The Effect of Intermittent. Negative Pressure Ventilation and Long-term Oxygen Therapy for Patients With COPD


The Effect of Intermittent. Negative Pressure Ventilation and Long-term Oxygen Therapy for Patients With COPDThe mortality rate of patients with chronic obstructive pulmonary disease (COPD) who are hospitalized for acute respiratory failure (ARF) averages 26 percent at 1 year when mechanical ventilation is not required, but increases up to 51 percent to 64 percent when a supportive ventilatory treatment by means of intubation is needed.
Long-term oxygen therapy (LTOT) is widely used in patients with COPD, and several studies” indicate that this form of treatment can improve patient survival. However, as yet no data have been reported on the effect of LTOT in a subgroup of patients with COPD whose acute exacerbations of ARF are treated with mechanical ventilation in addition to continuous 02 maintenance.
Intubation with positive pressure ventilation is the most widely used method for providing mechanical ventilation in patients with COPD. However, a recent report showed that a conservative ventilatory method, based on the use of an iron lung, can successfully be employed to overcome both the acute episode and the subsequent relapses of ARF; this therapeutic approach was found to improve the longterm prognosis of these patients. proventil inhaler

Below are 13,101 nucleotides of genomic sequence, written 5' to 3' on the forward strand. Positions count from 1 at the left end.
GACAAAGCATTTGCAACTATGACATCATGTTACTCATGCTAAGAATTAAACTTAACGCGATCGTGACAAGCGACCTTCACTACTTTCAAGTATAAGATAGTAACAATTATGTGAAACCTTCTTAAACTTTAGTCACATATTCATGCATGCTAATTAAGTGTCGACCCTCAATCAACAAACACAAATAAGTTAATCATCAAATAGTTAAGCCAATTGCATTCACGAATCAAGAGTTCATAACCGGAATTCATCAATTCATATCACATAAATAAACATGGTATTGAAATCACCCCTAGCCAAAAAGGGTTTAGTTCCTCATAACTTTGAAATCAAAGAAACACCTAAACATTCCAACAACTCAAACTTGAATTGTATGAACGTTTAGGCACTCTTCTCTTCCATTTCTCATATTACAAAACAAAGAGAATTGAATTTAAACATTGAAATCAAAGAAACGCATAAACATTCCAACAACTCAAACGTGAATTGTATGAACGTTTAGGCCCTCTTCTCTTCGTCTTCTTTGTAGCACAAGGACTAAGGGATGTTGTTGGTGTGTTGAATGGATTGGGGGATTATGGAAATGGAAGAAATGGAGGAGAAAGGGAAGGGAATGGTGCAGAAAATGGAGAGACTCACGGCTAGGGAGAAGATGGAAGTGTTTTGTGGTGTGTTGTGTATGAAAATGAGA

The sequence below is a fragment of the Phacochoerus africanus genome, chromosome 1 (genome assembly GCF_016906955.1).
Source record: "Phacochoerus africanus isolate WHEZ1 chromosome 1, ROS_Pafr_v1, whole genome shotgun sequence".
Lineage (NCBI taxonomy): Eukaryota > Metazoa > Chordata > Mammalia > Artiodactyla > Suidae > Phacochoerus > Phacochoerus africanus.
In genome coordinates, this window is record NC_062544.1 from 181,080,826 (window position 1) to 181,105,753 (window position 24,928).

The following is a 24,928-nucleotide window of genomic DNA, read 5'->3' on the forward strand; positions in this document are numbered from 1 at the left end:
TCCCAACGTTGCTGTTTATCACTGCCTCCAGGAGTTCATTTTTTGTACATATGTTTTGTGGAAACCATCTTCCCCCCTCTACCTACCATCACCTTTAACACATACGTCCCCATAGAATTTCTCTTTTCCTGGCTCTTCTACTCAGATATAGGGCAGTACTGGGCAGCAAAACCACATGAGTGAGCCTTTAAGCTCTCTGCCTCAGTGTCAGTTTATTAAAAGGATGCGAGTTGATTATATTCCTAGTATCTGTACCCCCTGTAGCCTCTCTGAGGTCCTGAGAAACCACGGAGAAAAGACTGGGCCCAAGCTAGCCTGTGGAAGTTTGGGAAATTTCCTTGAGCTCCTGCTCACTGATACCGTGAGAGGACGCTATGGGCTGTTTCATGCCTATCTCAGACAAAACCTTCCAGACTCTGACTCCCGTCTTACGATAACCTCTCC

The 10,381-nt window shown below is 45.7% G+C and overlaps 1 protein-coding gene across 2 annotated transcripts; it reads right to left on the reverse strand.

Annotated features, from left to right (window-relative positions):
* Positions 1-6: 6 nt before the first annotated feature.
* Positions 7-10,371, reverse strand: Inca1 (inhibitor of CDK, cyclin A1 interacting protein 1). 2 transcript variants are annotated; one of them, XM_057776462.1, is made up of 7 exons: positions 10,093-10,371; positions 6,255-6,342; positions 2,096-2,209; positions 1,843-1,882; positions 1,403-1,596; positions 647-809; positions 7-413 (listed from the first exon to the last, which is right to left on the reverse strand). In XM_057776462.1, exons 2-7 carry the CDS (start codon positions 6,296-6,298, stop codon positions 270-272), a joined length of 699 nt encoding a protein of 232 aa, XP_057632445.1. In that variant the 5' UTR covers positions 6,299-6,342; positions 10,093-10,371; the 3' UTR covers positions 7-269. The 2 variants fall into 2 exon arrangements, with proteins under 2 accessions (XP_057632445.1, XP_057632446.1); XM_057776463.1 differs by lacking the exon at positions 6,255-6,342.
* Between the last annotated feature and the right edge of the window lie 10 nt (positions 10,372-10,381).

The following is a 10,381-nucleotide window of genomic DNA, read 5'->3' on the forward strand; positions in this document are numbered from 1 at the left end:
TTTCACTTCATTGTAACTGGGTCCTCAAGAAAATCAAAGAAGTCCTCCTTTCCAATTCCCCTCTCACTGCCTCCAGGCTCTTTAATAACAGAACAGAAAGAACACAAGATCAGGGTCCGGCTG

In the present study, we report the results obtained in patients with COPD using the combination of home LTOT with a noninvasive ventilatory system for treating the acute episode and the subsequent relapses of ARF. The study was aimed at assessing the long-term prognosis of patients with COPD who presented with a bout of ARF and who were given the combination of these two treatments.
We studied 79 patients with COPD with chronic respiratory insufficiency admitted to our respiratory intensive care unit for ARF from 1976 to 1986 who required, for the first time, ventilatory treatment and in whom ARF was not caused by the administration of central sedative agents. The ARF was defined as a condition of acute exacerbation of the chronic disease characterized by increase of dyspnea at rest, signs of right-sided heart failure (ankle edema), severe hypoxemia (Pa02 < 50 mm Hg), hypercapnia (PaC02 > 50 mm Hg), and pH < 7.30. This condition could be associated with consciousness loss or deteriorated sensorium. The diagnosis of COPD was established on the basis of the following: (1) spirometric measurements (FEV, < 70 percent predicted and FEVj/VC lower than 70 percent after bronchodilator therapy); (2) clinical history of productive chronic cough and dyspnea dating over 10 years in smokers or ex-smokers; and (3) radiographic evidence of hyperinflation.